Like Your Father

October 17, 2010
By Emily Pilcher BRONZE, Bryant, Arkansas
Emily Pilcher BRONZE, Bryant, Arkansas
1 article 0 photos 0 comments

“Dad!” I scream, running through the house to show the most important man in the universe my 107 on my first AP World History test. “Dad! Dad! Guess what!” I hurry to the back door and I stop. My hand, tightly frozen on the golden door handle, will not turn the knob. My breath fogs up the window as I watch the thick grey puff of smoke exit his now unhealthy 44 year-old lungs. I can’t look away. I can’t move. My mind stalls until the cigarette bud hit the sole of his shoe. I forget why I am looking for him. The 107 written boldly in red is now nothing more than a silly piece of flimsy paper.

* * *

I remember the cold, December day when I found out my father smokes. I was Christmas shopping with my family and my last stop was to buy my dad the perfect gift: The Charlie Brown season. As I jumped out of the car onto the Best Buy parking lot, I choked on the heavy cloud of cigars fumes inflaming my throat.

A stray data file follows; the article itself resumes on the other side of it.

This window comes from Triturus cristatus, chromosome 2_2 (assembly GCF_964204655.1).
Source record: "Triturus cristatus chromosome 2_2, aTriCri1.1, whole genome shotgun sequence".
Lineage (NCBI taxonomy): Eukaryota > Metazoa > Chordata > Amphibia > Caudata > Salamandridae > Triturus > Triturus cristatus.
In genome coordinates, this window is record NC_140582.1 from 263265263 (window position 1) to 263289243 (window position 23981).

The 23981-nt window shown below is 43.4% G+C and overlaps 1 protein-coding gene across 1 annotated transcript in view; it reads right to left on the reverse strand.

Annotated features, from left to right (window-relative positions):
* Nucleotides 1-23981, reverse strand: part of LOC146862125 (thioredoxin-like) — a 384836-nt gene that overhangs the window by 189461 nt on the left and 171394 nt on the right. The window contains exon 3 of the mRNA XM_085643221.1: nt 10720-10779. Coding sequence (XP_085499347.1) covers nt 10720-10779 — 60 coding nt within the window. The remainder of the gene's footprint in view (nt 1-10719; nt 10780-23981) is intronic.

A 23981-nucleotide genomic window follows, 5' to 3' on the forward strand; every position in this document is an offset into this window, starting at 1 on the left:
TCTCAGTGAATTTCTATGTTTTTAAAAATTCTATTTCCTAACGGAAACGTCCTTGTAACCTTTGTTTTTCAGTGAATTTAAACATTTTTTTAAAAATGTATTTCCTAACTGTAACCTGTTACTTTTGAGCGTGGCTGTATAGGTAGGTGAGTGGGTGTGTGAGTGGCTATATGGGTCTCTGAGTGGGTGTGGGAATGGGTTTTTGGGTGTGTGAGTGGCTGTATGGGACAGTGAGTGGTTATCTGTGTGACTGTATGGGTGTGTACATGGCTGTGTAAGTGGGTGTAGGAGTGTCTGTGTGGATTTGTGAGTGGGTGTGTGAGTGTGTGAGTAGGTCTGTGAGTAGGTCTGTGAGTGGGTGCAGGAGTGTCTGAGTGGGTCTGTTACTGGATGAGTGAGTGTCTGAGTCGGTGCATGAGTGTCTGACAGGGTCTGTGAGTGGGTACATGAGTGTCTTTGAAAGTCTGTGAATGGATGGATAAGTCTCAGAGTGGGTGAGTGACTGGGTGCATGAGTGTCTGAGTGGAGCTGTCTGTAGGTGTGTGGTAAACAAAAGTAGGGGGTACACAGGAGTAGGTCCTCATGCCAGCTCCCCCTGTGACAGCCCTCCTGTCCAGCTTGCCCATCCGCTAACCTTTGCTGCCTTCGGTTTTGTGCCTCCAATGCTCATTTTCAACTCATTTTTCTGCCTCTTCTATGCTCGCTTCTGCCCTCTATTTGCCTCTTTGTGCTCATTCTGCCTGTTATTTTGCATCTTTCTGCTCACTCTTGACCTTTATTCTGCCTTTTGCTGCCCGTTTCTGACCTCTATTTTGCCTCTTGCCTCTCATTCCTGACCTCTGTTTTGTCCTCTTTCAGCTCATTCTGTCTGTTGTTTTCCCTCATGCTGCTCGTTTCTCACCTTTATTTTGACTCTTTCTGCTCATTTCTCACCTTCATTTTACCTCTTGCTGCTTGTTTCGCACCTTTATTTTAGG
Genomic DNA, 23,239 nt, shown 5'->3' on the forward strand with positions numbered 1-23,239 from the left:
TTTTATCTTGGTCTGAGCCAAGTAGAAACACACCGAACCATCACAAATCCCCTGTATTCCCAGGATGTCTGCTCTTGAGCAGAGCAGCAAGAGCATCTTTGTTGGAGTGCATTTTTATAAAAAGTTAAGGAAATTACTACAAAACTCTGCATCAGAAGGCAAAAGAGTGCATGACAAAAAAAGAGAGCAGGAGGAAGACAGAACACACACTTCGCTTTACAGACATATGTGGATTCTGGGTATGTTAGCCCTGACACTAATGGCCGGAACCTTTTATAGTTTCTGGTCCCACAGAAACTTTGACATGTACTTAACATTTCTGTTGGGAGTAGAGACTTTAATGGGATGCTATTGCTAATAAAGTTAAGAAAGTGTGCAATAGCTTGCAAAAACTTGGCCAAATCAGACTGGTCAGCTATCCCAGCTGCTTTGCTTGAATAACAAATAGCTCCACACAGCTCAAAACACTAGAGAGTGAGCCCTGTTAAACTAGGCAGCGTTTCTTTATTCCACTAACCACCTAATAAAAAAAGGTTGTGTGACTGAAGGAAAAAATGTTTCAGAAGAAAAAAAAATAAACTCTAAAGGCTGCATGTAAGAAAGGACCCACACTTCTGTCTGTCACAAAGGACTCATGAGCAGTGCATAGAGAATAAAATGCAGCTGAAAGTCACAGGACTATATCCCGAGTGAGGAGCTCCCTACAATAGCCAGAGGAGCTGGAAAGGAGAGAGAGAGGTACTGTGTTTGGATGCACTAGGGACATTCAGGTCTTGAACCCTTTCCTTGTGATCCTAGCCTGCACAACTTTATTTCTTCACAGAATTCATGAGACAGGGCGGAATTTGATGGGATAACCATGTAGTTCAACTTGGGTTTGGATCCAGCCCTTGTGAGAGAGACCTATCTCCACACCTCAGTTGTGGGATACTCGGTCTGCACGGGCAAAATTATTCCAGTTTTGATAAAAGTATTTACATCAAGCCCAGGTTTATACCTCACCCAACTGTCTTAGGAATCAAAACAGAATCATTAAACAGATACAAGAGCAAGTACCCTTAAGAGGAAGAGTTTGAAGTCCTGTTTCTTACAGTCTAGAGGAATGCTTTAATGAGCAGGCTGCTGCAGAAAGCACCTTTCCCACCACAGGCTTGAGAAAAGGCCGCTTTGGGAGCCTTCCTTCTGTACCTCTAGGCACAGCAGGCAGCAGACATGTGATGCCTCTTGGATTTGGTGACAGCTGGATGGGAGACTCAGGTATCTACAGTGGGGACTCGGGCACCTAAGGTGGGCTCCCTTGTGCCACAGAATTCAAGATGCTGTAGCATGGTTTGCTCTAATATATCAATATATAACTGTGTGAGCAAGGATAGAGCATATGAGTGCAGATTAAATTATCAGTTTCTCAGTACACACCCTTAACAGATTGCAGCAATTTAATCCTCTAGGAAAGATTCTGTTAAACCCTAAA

I lean my head near my moms and whispered “I can’t believe he is smoking in front of us. That is so rude.”

Her eyes turn towards me with a bitter glare and the three words I will never forget came out of her quivering chapped pink lips, “like your father.”

The confusion trembled my words as I look deep into her painful eyes. “What are you talking about, mom?”

“Your father started smoking in April. How did you not know that?”

I remember the frustration of being defeated. April? April? That was eight months ago. Eight! Eight! How did I let that slip under my nose? How did he hide that for eight months? The Christmas spirit was shot from my soul. Mind racing, I stared blankly at the carpeted floor of Best Buy. My dad was the last person I had to buy a gift for. I walked out empty handed.

I remember the first time I saw his cigarette. I marched through the house looking in every room for him. He was no where to be found. I got to the back door that lead outside and I saw it. I saw him puffing a rat poisoned stick. I saw the smoke entering and exiting his lungs. I saw him steadily holding it between his ‘v’ shaped fingers. My hands froze against the knob, unable to turn it. My mind went blank. I couldn’t move.
* * *

It’s been four years. Four years of my life hiding my hateful urge to take the lung destroying cancer packs of Camel’s and burn them in front of him. The urge to leave the room after he comes inside polluting my air with his. The urge to tell him I hate that he smokes and I need my dad to quit. But as he hides his quilt away in the backyard, so do I. Like my father, I keep it to myself.

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